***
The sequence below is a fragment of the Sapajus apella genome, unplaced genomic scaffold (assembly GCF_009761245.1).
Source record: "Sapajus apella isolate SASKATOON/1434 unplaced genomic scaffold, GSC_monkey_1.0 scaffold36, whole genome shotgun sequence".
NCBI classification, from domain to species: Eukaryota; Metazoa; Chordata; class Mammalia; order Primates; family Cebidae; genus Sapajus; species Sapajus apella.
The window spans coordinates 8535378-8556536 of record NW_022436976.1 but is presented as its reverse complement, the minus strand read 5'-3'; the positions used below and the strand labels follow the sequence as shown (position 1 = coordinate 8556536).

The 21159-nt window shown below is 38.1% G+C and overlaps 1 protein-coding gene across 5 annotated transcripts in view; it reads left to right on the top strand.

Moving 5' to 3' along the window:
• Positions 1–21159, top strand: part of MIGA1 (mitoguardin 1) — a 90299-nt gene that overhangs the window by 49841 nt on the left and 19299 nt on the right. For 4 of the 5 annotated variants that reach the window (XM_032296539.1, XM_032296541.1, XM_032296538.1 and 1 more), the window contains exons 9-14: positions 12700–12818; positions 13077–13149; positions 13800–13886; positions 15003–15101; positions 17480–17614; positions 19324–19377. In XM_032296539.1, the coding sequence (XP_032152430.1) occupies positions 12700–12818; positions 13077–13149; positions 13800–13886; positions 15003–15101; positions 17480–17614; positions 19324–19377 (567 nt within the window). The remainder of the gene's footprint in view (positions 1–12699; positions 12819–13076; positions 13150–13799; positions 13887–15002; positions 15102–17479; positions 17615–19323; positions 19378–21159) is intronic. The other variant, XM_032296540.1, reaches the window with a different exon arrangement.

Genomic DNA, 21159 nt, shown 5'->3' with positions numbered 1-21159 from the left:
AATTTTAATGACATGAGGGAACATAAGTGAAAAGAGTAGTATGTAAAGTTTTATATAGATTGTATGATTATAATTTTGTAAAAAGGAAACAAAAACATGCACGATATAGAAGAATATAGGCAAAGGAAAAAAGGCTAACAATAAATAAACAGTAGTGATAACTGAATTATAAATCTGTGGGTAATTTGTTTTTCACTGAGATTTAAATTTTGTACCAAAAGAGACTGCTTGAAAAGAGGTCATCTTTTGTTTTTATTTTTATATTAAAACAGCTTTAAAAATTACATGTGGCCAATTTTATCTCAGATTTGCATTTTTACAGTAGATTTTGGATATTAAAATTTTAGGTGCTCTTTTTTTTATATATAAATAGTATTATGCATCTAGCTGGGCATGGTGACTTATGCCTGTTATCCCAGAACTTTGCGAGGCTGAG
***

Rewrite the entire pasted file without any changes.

The sequence below is a fragment of the Sapajus apella genome, unplaced genomic scaffold (assembly GCF_009761245.1).
Source record: "Sapajus apella isolate SASKATOON/1434 unplaced genomic scaffold, GSC_monkey_1.0 scaffold36, whole genome shotgun sequence".
NCBI classification, from domain to species: Eukaryota; Metazoa; Chordata; class Mammalia; order Primates; family Cebidae; genus Sapajus; species Sapajus apella.
The window spans coordinates 8535378-8556536 of record NW_022436976.1 but is presented as its reverse complement, the minus strand read 5'-3'; the positions used below and the strand labels follow the sequence as shown (position 1 = coordinate 8556536).

The 21159-nt window shown below is 38.1% G+C and overlaps 1 protein-coding gene across 5 annotated transcripts in view; it reads left to right on the top strand.

Moving 5' to 3' along the window:
• Positions 1–21159, top strand: part of MIGA1 (mitoguardin 1) — a 90299-nt gene that overhangs the window by 49841 nt on the left and 19299 nt on the right. For 4 of the 5 annotated variants that reach the window (XM_032296539.1, XM_032296541.1, XM_032296538.1 and 1 more), the window contains exons 9-14: positions 12700–12818; positions 13077–13149; positions 13800–13886; positions 15003–15101; positions 17480–17614; positions 19324–19377. In XM_032296539.1, the coding sequence (XP_032152430.1) occupies positions 12700–12818; positions 13077–13149; positions 13800–13886; positions 15003–15101; positions 17480–17614; positions 19324–19377 (567 nt within the window). The remainder of the gene's footprint in view (positions 1–12699; positions 12819–13076; positions 13150–13799; positions 13887–15002; positions 15102–17479; positions 17615–19323; positions 19378–21159) is intronic. The other variant, XM_032296540.1, reaches the window with a different exon arrangement.

Genomic DNA, 21159 nt, shown 5'->3' with positions numbered 1-21159 from the left:
AATTTTAATGACATGAGGGAACATAAGTGAAAAGAGTAGTATGTAAAGTTTTATATAGATTGTATGATTATAATTTTGTAAAAAGGAAACAAAAACATGCACGATATAGAAGAATATAGGCAAAGGAAAAAAGGCTAACAATAAATAAACAGTAGTGATAACTGAATTATAAATCTGTGGGTAATTTGTTTTTCACTGAGATTTAAATTTTGTACCAAAAGAGACTGCTTGAAAAGAGGTCATCTTTTGTTTTTATTTTTATATTAAAACAGCTTTAAAAATTACATGTGGCCAATTTTATCTCAGATTTGCATTTTTACAGTAGATTTTGGATATTAAAATTTTAGGTGCTCTTTTTTTTATATATAAATAGTATTATGCATCTAGCTGGGCATGGTGACTTATGCCTGTTATCCCAGAACTTTGCGAGGCTGAG